The Moon is Down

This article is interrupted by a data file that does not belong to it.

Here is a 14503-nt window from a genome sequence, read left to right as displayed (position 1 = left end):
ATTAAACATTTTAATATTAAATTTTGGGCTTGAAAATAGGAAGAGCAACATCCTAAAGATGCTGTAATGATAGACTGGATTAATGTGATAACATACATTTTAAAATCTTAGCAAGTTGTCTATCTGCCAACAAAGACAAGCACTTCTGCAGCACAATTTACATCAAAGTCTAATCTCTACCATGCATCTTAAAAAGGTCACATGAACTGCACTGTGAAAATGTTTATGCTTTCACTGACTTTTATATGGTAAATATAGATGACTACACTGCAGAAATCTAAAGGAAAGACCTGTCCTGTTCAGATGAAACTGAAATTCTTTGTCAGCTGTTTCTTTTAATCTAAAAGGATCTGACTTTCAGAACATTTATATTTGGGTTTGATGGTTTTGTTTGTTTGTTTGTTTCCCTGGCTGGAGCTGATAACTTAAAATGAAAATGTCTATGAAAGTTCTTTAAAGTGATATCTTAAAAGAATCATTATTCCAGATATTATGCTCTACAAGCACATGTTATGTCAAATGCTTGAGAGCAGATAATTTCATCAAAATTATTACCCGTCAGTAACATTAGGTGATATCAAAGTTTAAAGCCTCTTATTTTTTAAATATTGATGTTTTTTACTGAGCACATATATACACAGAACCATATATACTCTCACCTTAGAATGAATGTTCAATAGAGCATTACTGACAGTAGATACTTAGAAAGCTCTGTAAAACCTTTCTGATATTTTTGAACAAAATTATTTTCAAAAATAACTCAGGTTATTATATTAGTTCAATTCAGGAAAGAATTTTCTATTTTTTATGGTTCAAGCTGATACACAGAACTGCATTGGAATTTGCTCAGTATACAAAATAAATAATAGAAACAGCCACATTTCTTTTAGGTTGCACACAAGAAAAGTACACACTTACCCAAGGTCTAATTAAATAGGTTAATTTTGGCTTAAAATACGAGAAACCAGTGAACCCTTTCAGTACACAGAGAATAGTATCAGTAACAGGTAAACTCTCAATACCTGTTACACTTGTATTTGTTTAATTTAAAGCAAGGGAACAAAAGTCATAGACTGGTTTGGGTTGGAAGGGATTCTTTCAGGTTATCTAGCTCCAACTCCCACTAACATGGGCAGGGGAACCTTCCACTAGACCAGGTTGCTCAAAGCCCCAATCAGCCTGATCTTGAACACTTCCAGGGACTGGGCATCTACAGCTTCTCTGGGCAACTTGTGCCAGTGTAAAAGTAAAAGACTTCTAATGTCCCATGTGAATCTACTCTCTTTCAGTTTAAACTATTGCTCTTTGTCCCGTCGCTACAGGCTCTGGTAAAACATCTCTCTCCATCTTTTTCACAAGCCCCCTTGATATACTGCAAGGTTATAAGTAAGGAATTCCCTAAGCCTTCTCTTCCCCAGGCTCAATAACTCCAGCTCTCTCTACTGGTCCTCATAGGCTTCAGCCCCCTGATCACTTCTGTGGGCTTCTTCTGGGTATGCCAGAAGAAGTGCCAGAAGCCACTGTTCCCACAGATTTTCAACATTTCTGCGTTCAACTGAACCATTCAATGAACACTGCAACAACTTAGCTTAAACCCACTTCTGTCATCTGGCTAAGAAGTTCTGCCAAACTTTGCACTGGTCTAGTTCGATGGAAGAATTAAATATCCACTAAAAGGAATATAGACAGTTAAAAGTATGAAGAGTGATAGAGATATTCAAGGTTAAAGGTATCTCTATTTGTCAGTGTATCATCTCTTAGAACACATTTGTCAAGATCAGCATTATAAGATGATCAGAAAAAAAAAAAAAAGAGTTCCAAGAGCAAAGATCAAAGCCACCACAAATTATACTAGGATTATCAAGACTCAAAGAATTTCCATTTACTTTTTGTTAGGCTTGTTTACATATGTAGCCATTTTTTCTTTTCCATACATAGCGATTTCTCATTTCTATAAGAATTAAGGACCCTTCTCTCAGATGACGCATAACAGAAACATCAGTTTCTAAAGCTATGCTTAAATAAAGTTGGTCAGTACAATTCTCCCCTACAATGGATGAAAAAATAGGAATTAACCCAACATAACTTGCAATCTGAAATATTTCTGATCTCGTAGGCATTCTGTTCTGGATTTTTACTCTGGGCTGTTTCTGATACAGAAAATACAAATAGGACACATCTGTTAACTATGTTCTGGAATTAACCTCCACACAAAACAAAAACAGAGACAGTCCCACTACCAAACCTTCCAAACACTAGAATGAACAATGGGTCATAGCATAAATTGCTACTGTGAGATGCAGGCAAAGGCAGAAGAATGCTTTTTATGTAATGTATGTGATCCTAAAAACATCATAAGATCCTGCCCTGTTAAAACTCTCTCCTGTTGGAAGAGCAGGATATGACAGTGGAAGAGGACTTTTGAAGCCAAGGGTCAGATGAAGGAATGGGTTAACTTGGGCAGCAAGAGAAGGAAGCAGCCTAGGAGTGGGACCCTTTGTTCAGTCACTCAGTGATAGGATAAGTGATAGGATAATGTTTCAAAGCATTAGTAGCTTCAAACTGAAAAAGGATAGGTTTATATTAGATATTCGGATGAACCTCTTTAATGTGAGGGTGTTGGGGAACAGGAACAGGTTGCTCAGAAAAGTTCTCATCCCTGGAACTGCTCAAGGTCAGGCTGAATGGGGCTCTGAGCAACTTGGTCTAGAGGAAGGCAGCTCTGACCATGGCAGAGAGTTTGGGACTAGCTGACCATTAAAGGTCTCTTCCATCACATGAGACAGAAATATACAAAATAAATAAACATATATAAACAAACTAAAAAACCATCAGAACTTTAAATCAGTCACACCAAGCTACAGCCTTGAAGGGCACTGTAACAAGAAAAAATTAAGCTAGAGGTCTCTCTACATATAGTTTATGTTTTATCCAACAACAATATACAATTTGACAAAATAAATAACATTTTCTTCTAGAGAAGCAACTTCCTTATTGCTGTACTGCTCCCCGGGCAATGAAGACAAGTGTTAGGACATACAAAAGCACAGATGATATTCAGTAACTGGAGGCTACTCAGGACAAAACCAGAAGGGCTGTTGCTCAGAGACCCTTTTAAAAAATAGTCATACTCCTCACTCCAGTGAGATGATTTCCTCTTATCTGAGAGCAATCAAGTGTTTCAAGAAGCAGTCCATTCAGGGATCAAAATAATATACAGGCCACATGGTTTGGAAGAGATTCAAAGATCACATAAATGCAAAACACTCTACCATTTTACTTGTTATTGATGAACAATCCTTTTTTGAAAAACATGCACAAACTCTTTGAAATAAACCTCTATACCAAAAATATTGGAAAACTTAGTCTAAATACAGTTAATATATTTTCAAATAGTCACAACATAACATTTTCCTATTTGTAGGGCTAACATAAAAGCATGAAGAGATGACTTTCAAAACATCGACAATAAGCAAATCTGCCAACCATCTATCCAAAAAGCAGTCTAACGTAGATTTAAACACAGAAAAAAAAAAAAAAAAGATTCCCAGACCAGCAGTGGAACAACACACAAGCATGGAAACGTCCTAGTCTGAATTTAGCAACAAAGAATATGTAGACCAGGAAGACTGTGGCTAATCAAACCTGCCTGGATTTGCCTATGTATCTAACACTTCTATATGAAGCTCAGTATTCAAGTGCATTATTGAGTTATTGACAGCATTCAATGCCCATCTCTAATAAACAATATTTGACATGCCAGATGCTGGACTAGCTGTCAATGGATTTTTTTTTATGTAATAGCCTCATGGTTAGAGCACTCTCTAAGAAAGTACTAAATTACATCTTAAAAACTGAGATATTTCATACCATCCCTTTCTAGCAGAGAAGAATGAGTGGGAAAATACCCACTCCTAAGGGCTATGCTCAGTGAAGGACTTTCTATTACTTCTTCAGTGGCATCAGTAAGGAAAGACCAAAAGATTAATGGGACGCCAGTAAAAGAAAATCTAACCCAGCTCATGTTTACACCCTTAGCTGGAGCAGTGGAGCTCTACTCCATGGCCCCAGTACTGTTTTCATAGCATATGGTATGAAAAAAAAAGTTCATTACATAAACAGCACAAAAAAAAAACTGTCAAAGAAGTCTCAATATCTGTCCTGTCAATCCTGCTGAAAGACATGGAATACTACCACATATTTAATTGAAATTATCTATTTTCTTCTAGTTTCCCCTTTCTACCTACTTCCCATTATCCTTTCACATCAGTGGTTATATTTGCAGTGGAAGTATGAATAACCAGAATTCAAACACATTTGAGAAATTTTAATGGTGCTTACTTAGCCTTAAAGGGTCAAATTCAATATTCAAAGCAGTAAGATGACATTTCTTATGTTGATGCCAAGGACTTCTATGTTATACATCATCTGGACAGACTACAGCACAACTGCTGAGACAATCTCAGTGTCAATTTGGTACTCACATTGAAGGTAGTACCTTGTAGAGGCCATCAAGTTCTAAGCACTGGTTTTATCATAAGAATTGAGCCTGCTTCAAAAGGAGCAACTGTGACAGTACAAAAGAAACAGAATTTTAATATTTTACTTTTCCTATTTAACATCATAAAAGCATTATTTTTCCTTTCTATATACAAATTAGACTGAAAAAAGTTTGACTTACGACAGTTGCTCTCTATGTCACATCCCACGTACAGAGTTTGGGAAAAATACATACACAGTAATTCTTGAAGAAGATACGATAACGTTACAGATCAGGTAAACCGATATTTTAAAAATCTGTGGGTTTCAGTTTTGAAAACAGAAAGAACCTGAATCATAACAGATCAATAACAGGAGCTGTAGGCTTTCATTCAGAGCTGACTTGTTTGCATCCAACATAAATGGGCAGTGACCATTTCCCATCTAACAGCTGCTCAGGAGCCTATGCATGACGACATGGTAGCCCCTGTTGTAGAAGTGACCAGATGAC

Rivers of items pour into the thrift store.  Hats and golf clubs and rusty saws; side tables and lamps with no cords and plush prairie dogs and embroidered pillows.  All day long these pieces of lives slide into the thrift store, glimpses past your neighbors window, views into the locked houses.  Sometimes it’s collections; thirty John Wayne movies, complete sets of Alex Haley figurines, fifteen Danielle Steele hardcovers.  It’s when you see the large collections of things that you know–you know someone died.  Dad died and the kids might have looked over his stuff, piled in the deepest corners of the den and stacked like waffles in the garage, and just not known what to do with it all.  Do you want this? they asked each other, nobody wanting to say no, not wanting to seem careless, but he made them watch “The Man Who Shot Liberty Valance” ten times as kids and they can’t imagine keeping it, even if they did love Dad.  These collections terrify me when I see them.  I have collections.  I have lots of collections.    The ability of someone else’s–some poor dead someone else–amassed material goods to bring me face to face with the abyss seems unfair.  There are so many other ways to find yourself face to face with the abyss, to have Danielle Steele novels from 1982 do the trick makes me think I’m getting too easy.  I like to be near water.  Any body of water will do. Oceans, rivers, lakes, creeks or rivulets, what-have-you.  There’s something about depths.  Fathoms.  Great distances and quantities unknowable.  My mind can fixate for hours on the questions of depth.  It must be so dark down below so much water, it must be so muddy, so briny, so devoid of light and life.  And yet things do live down there.  Organisms thrive.  Little creatures scurry about amidst all the pressure, never knowing sunlight.  I currently live very close to a river.  Not a huge river but it’s a river.  I like to ride my bicycle across a nearby bridge onto an island that is smack center in the river.  I ride out to the tip of the island where the water is spliced, diverted to either side.  I watch the river roll toward me in vast sheets, then split in two and slide past.  It is best to do in the summer.  The boats are out.  Fishermen in tiny outboards, their high-pitched whine echoing off the banks.  The heat of the summer makes the sound pungent.  Pungent whiny motor sound bouncing off river banks, and the sky above can get so blue, so blue.  Then there are river birds, usually.  Some white egrets off in the distance, a heron or two swooping by occasionally.  They call out to one another and their calls mix with boats, the lapping of the water, my own measured, shallow breaths.  It’s enormous things that get me, see?  The enormity of the river–it doesn’t care about me.  It doesn’t know who I am or even acknowledge my life.  It is benign but it is still a faceless monster.  It doesn’t feel but it will keep sliding past this island long after I am gone.  There is comfort in my littleness.  The river is pure and elemental and outside of time.  The river is not nearly as big as the ocean but it might as well be, next to me.  I take my boy to playgrounds.  We go to playgrounds frequently, almost daily in the summer.  We walk there through the humid city streets.  He likes to point at things and name the ones he knows–like house and truck–and ask questions about the ones he doesn’t know yet.  I tell him how water comes down the spouts when it rains.  He can say rain, but not water, not yet. We get to the playgrounds hoping other kids are there for him to play with, but usually there aren’t.  I play with him as much as I can on the tiny kids playground equipment.  It is fun.  It is not at all a task or a burden.  Just a few months ago the little guy was all burbles and gurgles and now here he is holding conversations with me.  It’s electric.  It’s just as elemental as the river.  Often I end up putting him in the little kid swing–the one that looks like a vinyl diaper.  I push him and make faces and he giggles.  It’s usually early evening and he sees the sun starting to nuzzle the horizon.  Sun down?  he asks.  He doesn’t want the sun to go down because he knows that means we have to go home.  Is it down yet?  I ask him.  No, he says, moon down.  That’s right.  The sun is up, the moon is down, all is well with the world.  Often on my days off–while my love is at work and our boy at the sitter–I like to take walks by myself.  It’s astonishing how few people are out, physically, in the world during the day.  Actually walking on sidewalks.  There seems to be very little need for it any more, even in a city.  I walk mostly alone from block to block, neighborhood to neighborhood.  In the hot summer months it feels even more deliciously lonesome, the hot, heavy air pushing in on everything.  The abandoned tricycle on the street corner seems pressurized by the hot air, more solitary but more graceful.  The squirrels in the dogwoods seem to know me, turning their nuts over in their hands like airborne otters, they seem to say It is hot and pressurized and we know you, we are out here, too.  I look at all the houses–so many of them!–with all the windows dark in the middle of the day, and everything so quiet.  I wonder about all the dark quiet houses.  Where are the people?  At their jobs, working to pay for the houses we rarely get to be in, and the cars to get them there (and keep them from having to walk on sidewalks).  Life doesn’t happen here, in the houses, but elsewhere.  Life happens on the move, in transit, on vinyl swings, we swing, we swing, we swing.  I walk until I get sweaty and thirsty and I turn around and head back home. I turn the air conditioning up and pull the blinds and turn on the television.  Everything out there is so big and elemental and universal and here on the screen everything is so small and incomplete and digestible.  I suppose we need the small to balance out the large.  The massive iron oceanliner swaying in a distant harbor at night, the moonlight on its riveted hull.  Things so huge, if you think about them hard enough, just the thought will crush you.